Some laws apply to any online account, including e-mail, instant messaging and media-sharing accounts. Some laws address the scope of use such as “exclusively for personal communications” as opposed to “business purposes of the employer” or “business-related communications.” This carve-out further narrows the scope of the Oklahoma and Louisiana laws.

While these laws generally prohibit adverse actions based based on a refusal to provide user name, password or other authentication information, each law should be scrutinized for broader prohibitions, such as those against penalizing or threatening to penalize an employee or applicant for refusing such requests.

Technology continues to evolve and so does the legal and regulatory environment. Businesses need to continually assess and address the risks created by new laws and new uses of tech in the workplace.

Contact us for a free consultation to learn what we can do to help your business navigate the ever-changing regulatory minefield. What you don’t know can hurt you. We are here to help you avoid getting hurt.

Identifying Intellectual Property Issues in Start-Ups – Live Webcast!

Do you work with start-up companies and need a basic understanding of the various intellectual property issues that can arise?

I will be co-presenting in this online seminar that will help you:

  • understand the trademark and copyright problems your client may encounter with branding;
  • learn how to protect your client’s branding once established;
  • familiarize your practice with patents, including what they protect, timing, and strategies to prevent inadvertent loss of patent rights before filing the application;
  • understand trade secrets and the importance of non-disclosure and confidentiality agreements;
  • recognize intellectual property issues relating to technology, including open source code and the cloud;
  • establish a proactive approach toward intellectual property ownership between cofounders, employees, and vendors; understand business names, domain names, promotional issues, and website content concerns.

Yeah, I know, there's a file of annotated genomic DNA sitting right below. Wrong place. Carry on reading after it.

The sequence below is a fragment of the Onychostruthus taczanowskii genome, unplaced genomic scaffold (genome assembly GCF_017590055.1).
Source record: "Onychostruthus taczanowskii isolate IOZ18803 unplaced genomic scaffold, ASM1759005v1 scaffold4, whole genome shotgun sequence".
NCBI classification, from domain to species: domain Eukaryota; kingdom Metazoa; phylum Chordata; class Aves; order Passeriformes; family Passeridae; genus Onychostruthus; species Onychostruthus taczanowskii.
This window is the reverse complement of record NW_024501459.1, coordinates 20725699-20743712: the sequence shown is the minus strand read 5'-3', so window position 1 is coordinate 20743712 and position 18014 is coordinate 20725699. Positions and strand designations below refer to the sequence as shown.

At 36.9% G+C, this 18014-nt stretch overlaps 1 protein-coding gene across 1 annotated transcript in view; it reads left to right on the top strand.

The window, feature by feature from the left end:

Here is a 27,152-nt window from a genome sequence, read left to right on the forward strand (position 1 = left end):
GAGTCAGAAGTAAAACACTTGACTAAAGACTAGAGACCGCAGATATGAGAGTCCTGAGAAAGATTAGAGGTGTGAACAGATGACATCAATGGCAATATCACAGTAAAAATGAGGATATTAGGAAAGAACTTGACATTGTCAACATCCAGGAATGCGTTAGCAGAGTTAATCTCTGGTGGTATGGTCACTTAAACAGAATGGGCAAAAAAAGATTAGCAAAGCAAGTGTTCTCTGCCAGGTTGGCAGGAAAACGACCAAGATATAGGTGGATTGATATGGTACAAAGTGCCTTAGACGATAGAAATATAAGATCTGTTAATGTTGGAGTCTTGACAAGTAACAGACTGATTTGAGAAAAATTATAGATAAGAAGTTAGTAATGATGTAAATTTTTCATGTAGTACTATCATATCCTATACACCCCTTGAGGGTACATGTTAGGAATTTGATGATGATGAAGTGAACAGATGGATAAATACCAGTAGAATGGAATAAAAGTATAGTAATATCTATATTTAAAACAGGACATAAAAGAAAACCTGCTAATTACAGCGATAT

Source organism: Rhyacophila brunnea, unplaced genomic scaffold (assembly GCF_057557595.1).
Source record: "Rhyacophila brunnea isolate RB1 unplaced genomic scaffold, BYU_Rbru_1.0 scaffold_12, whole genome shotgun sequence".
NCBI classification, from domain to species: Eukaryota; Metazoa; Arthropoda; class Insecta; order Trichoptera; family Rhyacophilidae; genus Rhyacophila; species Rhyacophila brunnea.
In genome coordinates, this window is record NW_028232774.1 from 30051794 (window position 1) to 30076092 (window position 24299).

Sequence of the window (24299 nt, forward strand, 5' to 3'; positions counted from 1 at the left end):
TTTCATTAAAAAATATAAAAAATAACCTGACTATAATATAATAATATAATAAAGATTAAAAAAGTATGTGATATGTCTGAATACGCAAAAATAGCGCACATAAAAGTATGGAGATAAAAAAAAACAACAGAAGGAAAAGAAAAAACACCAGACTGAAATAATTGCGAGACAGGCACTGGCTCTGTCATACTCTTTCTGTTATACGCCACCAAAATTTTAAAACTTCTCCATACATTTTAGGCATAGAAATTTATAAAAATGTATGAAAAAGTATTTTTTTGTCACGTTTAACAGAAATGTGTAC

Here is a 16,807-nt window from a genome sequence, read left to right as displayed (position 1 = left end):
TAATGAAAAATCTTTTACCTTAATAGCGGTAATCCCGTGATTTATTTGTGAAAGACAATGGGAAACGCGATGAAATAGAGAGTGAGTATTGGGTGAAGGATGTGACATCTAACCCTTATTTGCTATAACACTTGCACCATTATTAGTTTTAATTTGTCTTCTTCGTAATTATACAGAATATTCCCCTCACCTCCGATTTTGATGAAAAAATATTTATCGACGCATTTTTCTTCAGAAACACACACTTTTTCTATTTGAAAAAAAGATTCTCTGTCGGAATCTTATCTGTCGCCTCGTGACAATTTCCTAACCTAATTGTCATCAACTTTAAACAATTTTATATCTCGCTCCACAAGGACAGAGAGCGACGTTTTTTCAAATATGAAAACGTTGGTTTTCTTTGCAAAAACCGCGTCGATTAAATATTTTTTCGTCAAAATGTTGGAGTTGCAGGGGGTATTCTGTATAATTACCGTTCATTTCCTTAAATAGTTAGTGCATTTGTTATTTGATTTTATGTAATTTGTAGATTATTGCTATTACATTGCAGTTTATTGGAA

The program qualifies for 1.5 hours MCLE credit.

I would like to personally invite you to attend the upcoming Law Ed program titled, “Identifying Intellectual Property Issues in Start-Ups,” which I will be co-presenting via live webcast on Tuesday, May 27th.

Presented by the ISBA Business Advice and Financial Planning Section

Co-Sponsored by the ISBA Intellectual Property Section

Success = Scrutiny: recent trends in FTC actions against affiliate/online marketers

Online marketing continues to evolve and affiliate marketing can be a great method of building brand awareness. Online marketers need to stay ahead of legal and regulatory compliance trends. This article looks at recent Federal Trade Commission (“FTC,” “Commission,” or “agency”) activity that impacts online marketing.

Given the lack of a comprehensive federal regulatory scheme, and the increasing awareness of deceptive marketing practices, it is not surprising that the FTC has ramped up enforcement efforts against entities not covered by existing, industry-specific federal regulations over the last decade. Notably, one company has defended itself against the FTC by challenging the FTC’s authority to pursue such broad enforcement.